Three Thoughts On the Eagles’ Offense

Photo by: Jeff Fusco.

Photo by: Jeff Fusco.

Below are three leftover thoughts on the Eagles’ offense.

1. The Jordan Matthews hype has reached epic levels recently. At this point, anything short of a 100/1,700/20 stat line may seem like a disappointment.

I hate being the cold water guy, but there are a few factors worth mentioning. Most relevant is the fact that rookie wide receivers historically have a tough time bursting onto the scene in their first year. In the past decade, four rookie wide receivers – Michael Clayton, A.J. Green, Keenan Allen and Marques Colston – have had 1,000-yard seasons. Five – Eddie Royal, Clayton, Allen, Dwayne Bowe and Colston – have had 70+ catches.

And there’s this one from Brent Cohen of Eagles Rewind: 49 receivers have been taken in the second round since 2000 and played at least 10 games as rookies. Average receiving yards for that group has been 437.

All of those numbers are meant for context, and players buck trends all the time. But a really good season for Matthews would be replicating what Riley Cooper did last season, not DeSean Jackson.

During OTAs, Matthews has looked good. He gets open, he plays hard and he’s been catching everything. Aside from the “they’re in shorts” disclaimer, it’s worth noting that pretty much all his reps have come with the second team and against the second-team defense.

I remember during draft time wondering why Matthews didn’t go higher. He has size (6-3, 212), speed (4.46), production (was the SEC’s all-time leading receiver) and is a high-character guy. That seems like the resume of a top-15 guy. What I saw/heard was that Matthews isn’t particularly shifty. He’s not going to be a make-you-miss player. And his timed speed didn’t always show up on film.

Again, I like Matthews and think he will be productive, but I’m not ready to go all-in just yet.

2. I was thinking recently about how Chip Kelly might change the Eagles’ offense in 2014. And the conclusion I came to was: He’s unlikely to do anything dramatic. In fact, Kelly pretty much has said as much.

“We’re going to run the same offense we ran when Nick [Foles] was in there last year,” he said recently.

The tools are in place to do many of the same things. The ground game should once again be prolific with LeSean McCoy and a strong offensive line. The inside zone will be the Eagles’ bread and butter, but they’ll mix in other run plays depending on the week and the opponent. Assuming health, there’s little reason to believe Kelly will make major changes with the running attack.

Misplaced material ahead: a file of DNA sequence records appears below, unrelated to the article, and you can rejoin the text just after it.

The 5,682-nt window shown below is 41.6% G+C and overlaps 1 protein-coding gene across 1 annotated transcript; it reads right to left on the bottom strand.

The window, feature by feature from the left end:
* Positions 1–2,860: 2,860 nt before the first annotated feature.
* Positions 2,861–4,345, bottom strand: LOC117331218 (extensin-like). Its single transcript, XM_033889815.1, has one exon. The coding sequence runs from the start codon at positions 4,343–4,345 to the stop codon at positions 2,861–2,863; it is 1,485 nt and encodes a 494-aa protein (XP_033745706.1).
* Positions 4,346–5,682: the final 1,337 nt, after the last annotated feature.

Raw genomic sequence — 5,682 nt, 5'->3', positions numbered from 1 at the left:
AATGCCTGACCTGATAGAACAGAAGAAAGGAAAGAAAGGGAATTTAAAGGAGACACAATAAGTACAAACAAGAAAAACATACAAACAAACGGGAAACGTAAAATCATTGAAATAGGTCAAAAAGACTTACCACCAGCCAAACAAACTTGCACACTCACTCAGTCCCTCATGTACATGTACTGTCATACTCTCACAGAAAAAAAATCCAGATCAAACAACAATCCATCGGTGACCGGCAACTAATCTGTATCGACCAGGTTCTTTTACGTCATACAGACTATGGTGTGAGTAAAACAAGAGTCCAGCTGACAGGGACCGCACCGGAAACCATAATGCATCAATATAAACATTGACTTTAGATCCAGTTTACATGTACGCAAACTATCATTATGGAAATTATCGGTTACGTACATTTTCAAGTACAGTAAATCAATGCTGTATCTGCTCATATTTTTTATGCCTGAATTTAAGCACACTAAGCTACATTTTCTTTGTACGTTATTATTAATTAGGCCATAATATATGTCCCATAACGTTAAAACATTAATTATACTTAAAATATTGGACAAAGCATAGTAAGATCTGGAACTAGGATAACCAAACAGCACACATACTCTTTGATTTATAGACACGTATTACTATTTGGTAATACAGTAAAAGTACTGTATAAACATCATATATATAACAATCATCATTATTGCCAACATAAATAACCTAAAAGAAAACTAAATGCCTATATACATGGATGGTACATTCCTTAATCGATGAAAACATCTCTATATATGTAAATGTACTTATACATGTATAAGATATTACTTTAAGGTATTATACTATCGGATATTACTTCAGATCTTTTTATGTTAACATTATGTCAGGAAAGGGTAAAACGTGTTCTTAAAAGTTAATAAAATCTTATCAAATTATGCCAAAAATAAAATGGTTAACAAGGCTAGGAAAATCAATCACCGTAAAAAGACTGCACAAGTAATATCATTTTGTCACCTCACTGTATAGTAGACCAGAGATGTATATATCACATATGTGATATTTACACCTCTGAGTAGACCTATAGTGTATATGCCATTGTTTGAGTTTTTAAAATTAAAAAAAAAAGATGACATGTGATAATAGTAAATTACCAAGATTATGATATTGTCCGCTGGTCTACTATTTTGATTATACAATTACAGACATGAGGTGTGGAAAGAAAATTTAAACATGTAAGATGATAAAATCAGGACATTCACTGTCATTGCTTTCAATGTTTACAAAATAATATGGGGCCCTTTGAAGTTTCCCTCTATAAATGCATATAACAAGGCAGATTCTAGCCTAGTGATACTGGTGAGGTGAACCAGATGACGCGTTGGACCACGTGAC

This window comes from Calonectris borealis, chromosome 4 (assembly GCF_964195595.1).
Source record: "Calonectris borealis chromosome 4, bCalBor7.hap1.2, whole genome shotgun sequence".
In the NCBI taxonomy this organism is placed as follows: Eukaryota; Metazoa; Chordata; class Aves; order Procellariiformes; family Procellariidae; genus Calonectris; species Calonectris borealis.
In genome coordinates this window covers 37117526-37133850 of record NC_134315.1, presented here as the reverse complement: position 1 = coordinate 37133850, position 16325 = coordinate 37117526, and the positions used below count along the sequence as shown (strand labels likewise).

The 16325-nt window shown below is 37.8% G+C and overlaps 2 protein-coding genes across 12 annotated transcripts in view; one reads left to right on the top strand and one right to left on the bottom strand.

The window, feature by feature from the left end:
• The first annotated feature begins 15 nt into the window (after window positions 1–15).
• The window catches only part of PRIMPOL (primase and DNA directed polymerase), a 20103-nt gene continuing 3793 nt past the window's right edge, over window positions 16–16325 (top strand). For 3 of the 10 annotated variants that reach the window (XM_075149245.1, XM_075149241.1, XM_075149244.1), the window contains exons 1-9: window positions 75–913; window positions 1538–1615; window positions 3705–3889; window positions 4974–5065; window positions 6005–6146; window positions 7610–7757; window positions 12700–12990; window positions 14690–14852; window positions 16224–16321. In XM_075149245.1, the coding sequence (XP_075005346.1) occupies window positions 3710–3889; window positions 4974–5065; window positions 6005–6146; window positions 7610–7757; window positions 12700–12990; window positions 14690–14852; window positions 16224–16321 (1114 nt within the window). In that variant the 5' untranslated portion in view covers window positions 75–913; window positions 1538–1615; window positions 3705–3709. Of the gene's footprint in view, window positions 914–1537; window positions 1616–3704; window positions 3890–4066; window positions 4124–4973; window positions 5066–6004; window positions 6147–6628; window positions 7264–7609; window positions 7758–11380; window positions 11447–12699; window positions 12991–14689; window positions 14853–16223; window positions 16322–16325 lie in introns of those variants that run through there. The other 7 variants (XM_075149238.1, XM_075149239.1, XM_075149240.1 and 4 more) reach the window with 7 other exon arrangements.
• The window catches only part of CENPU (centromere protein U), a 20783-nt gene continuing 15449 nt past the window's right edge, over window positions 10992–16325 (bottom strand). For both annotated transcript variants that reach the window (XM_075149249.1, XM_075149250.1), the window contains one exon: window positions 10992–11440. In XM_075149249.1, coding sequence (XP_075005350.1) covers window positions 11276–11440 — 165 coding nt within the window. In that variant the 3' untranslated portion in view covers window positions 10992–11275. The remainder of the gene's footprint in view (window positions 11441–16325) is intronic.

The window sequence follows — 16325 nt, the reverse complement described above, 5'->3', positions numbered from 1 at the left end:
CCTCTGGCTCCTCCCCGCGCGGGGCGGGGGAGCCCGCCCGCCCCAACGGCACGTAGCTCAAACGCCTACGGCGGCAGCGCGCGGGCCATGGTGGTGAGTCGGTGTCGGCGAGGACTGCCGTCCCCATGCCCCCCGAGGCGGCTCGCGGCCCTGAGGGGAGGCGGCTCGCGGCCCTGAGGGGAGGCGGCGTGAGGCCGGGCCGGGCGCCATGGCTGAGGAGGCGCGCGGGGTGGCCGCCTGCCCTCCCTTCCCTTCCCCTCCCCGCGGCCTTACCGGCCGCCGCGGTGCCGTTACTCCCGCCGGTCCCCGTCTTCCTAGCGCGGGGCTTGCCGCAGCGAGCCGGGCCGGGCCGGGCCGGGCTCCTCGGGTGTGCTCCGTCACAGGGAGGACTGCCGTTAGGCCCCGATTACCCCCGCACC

The biggest challenge will be maintaining the success with the downfield passing game now that DeSean Jackson is gone. A key phrase you’re likely to hear a lot from Kelly is contested catches. He seems to believe it’s not always about creating separation. When faced with man coverage and talented cornerbacks, wide receivers sometimes have to go up and get the football. That means leaping ability, toughness, body control and the ability to track the ball.

We’ll see if those things can make up for the absence of elite speed that Jackson brought to the table.

3. We’ve written plenty about how Kelly’s focus this offseason has been on beating man coverage. I asked Foles about that recently, and his answer revealed a lot about the coach’s philosophy.

“That’ll be something we always work on, but we’re not just going to see man throughout the course of a game,” Foles said. “We’re going to see quarters, quarter-halves, drop eight, zero blitz, they’re going to show us everything. The most important thing is understanding when this play is called, do I have an answer versus every coverage? What would I do? So therefore, if it does happen in the game versus that coverage, I’ve rehearsed this in my mind, I’ve got this and we have to execute like this.”

That’s one of the best descriptions of Kelly’s offensive philosophy you’ll see. Last year, Kelly dubbed the Eagles’ attack the “see-coast offense.” But really, what he hopes to implement is an “answer offense.”

That means options for the quarterback depending on the look of the defense. It means limiting the number of times you run into unfavorable matchups and attacking the weakness of the opponent on a snap-by-snap basis.

The Eagles will work plenty this summer on beating man coverage, but Kelly’s ultimate goal is to arm Foles with answers for every look he sees.